These are the same as the normal stepping commands but go backwards instead of forwards in the execution. Go backwards one instruction, expression, line, or even frame. What's really neat about this is that going backwards and forwards repeatedly is deterministic and you'll always get the same results.
Step backwards through the cause and effect chain directly, rather than piecing it back together with repeated forward execution!
Here is a real example I had a couple months ago where reverse stepping really
saved me a ton of time. I was implementing an extension to the structured
cloning algorithm to handle my
SavedFrame stack objects so
that they could be sent between WebWorkers. The function in question returns
nullptr on failure, and it does a lot of potentially fallible
operations. Twelve to be exact (see the lines highlighted with an arrow in the
screencap). I had a test that was failing. This function was called many times
and usually it would succeed, but one time it would fail and return
because one of its fallible operations was failing but I had no idea which one
or why. With a traditional debugger, my options were to set twelve breakpoints,
one on every
return nullptr;, or break on every entry of the function (which
is called many times and usually succeeds) and then step through line by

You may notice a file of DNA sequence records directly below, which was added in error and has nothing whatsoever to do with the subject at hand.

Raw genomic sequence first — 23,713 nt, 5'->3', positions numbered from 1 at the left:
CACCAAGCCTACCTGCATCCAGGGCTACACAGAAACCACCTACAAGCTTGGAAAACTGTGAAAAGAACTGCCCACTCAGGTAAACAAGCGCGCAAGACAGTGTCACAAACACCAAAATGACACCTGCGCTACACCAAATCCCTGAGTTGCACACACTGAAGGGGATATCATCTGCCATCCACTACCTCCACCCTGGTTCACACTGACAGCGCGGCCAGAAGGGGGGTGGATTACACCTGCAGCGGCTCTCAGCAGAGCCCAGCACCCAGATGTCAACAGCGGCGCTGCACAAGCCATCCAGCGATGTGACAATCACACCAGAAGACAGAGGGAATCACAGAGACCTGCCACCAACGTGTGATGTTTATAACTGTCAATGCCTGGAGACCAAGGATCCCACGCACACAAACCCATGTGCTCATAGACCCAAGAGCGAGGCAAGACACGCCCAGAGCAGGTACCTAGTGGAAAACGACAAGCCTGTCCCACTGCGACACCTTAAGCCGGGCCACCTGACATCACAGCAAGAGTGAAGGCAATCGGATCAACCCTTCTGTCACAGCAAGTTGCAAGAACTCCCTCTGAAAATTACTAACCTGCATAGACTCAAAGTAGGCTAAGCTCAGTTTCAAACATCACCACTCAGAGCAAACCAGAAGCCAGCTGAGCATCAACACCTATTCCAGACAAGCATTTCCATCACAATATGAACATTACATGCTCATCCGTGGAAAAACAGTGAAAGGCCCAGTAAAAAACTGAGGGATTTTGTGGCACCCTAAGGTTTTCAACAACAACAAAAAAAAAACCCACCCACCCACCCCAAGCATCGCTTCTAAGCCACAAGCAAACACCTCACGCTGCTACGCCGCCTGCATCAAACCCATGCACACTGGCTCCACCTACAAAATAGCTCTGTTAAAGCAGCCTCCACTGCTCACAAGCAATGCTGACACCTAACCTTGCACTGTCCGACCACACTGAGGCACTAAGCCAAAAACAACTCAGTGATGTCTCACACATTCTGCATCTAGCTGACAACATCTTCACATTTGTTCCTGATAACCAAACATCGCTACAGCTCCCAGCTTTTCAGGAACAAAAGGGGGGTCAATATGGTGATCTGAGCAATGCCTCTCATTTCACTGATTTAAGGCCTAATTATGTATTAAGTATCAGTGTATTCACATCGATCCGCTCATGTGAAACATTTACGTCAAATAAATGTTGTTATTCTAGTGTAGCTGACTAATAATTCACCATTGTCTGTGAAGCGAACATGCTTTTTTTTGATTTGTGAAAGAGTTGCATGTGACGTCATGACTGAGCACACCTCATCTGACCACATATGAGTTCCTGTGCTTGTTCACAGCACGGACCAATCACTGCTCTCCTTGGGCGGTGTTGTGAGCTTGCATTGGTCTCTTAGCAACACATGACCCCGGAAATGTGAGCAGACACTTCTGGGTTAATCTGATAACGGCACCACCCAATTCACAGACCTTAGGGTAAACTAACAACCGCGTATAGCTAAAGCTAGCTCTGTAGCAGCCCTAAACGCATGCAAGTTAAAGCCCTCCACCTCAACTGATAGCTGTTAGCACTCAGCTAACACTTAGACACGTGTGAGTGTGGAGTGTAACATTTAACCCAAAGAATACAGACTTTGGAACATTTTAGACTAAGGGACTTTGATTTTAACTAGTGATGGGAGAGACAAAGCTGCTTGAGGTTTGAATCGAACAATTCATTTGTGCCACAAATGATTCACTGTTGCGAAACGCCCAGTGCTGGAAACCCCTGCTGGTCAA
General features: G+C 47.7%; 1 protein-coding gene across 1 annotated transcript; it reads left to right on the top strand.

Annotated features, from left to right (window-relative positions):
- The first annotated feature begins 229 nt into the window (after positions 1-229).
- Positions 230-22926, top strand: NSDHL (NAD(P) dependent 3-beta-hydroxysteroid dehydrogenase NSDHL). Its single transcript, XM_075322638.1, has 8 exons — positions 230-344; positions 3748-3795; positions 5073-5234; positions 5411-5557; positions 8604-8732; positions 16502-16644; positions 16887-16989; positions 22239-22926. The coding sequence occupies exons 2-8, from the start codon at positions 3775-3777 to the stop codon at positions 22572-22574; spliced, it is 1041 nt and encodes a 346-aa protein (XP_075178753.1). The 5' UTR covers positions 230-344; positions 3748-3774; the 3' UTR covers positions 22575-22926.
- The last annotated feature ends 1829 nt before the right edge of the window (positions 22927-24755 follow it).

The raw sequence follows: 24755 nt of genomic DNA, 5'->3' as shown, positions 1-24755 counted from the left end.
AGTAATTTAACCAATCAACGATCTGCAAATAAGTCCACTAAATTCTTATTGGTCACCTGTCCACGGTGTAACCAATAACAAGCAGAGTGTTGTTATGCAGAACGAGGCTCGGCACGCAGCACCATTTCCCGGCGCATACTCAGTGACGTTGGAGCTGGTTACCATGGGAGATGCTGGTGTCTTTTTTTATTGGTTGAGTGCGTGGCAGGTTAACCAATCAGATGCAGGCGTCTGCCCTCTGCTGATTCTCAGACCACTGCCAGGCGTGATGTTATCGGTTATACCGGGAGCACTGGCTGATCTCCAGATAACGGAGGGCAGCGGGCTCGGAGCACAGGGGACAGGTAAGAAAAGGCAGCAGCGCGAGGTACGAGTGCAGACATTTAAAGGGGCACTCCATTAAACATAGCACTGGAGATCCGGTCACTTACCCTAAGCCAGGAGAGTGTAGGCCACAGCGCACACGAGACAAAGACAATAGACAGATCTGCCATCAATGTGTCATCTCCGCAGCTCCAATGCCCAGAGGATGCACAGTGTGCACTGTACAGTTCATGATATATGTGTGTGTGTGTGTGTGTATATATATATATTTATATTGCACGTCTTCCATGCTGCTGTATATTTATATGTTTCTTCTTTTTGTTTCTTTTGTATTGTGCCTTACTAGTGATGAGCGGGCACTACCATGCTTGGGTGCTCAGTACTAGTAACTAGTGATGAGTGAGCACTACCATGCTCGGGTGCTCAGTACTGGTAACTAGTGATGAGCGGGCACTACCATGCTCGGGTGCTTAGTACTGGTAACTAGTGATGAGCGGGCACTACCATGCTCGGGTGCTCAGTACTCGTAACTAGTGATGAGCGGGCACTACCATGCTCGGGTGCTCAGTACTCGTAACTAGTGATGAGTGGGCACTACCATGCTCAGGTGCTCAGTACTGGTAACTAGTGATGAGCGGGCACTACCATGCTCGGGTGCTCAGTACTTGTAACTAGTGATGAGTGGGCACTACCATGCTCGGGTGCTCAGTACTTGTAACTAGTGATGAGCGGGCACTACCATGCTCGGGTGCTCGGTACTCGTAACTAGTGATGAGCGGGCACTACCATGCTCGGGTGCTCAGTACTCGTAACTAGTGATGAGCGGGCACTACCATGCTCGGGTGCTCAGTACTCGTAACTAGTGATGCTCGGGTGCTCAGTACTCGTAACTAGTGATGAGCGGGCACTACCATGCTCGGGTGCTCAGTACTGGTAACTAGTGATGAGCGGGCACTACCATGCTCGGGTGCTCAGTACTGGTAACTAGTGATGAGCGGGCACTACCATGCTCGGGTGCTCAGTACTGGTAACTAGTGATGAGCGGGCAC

line. Both options were tedious. With
rr, I just set a conditional breakpoint
for when my call to the function returned
nulltpr and then did a single
reverse-step command. I was taken directly to the failing operation, and from
there the origin of the bug quickly became apparent.
In the end, it turned out to be embarrassingly simple. I was doing this:
instead of this:
! in the latter code snippet.
This is the Holy Grail of debuggers. If you could most directly translate "reasoning backwards through the cause and effect chain" into a debugger command, it would be this. When a value has become corrupted, or an instance's member has an unexpected value, we can set a hardware watchpoint on the value or member and then reverse continue directly to the last point in the program's execution when the given value was modified.
This also works with breakpoints and conditional breakpoints in addition to watchpoints.